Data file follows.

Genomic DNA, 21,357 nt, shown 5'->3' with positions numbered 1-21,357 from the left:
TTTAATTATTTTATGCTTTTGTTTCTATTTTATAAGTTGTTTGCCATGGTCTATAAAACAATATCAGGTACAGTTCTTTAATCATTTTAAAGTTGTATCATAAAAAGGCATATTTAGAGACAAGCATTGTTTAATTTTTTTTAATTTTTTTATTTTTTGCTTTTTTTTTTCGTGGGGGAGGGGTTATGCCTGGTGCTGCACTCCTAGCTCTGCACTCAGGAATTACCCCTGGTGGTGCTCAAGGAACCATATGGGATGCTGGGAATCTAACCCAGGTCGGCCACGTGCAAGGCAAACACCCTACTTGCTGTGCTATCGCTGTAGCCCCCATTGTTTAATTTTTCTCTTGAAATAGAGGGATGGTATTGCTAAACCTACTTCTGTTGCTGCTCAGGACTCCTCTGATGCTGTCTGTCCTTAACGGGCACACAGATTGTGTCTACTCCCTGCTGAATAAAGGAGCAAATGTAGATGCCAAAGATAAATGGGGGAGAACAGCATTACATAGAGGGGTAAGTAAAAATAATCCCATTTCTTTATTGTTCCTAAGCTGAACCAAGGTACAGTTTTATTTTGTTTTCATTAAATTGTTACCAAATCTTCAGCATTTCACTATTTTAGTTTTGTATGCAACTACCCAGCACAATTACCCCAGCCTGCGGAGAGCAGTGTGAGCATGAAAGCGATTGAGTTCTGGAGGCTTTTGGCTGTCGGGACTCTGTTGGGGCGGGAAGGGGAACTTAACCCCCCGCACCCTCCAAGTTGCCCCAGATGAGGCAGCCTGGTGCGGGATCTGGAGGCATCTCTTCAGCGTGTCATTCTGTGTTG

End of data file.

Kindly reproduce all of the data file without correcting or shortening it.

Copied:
Genomic DNA, 21,357 nt, shown 5'->3' with positions numbered 1-21,357 from the left:
TTTAATTATTTTATGCTTTTGTTTCTATTTTATAAGTTGTTTGCCATGGTCTATAAAACAATATCAGGTACAGTTCTTTAATCATTTTAAAGTTGTATCATAAAAAGGCATATTTAGAGACAAGCATTGTTTAATTTTTTTTAATTTTTTTATTTTTTGCTTTTTTTTTTCGTGGGGGAGGGGTTATGCCTGGTGCTGCACTCCTAGCTCTGCACTCAGGAATTACCCCTGGTGGTGCTCAAGGAACCATATGGGATGCTGGGAATCTAACCCAGGTCGGCCACGTGCAAGGCAAACACCCTACTTGCTGTGCTATCGCTGTAGCCCCCATTGTTTAATTTTTCTCTTGAAATAGAGGGATGGTATTGCTAAACCTACTTCTGTTGCTGCTCAGGACTCCTCTGATGCTGTCTGTCCTTAACGGGCACACAGATTGTGTCTACTCCCTGCTGAATAAAGGAGCAAATGTAGATGCCAAAGATAAATGGGGGAGAACAGCATTACATAGAGGGGTAAGTAAAAATAATCCCATTTCTTTATTGTTCCTAAGCTGAACCAAGGTACAGTTTTATTTTGTTTTCATTAAATTGTTACCAAATCTTCAGCATTTCACTATTTTAGTTTTGTATGCAACTACCCAGCACAATTACCCCAGCCTGCGGAGAGCAGTGTGAGCATGAAAGCGATTGAGTTCTGGAGGCTTTTGGCTGTCGGGACTCTGTTGGGGCGGGAAGGGGAACTTAACCCCCCGCACCCTCCAAGTTGCCCCAGATGAGGCAGCCTGGTGCGGGATCTGGAGGCATCTCTTCAGCGTGTCATTCTGTGTTG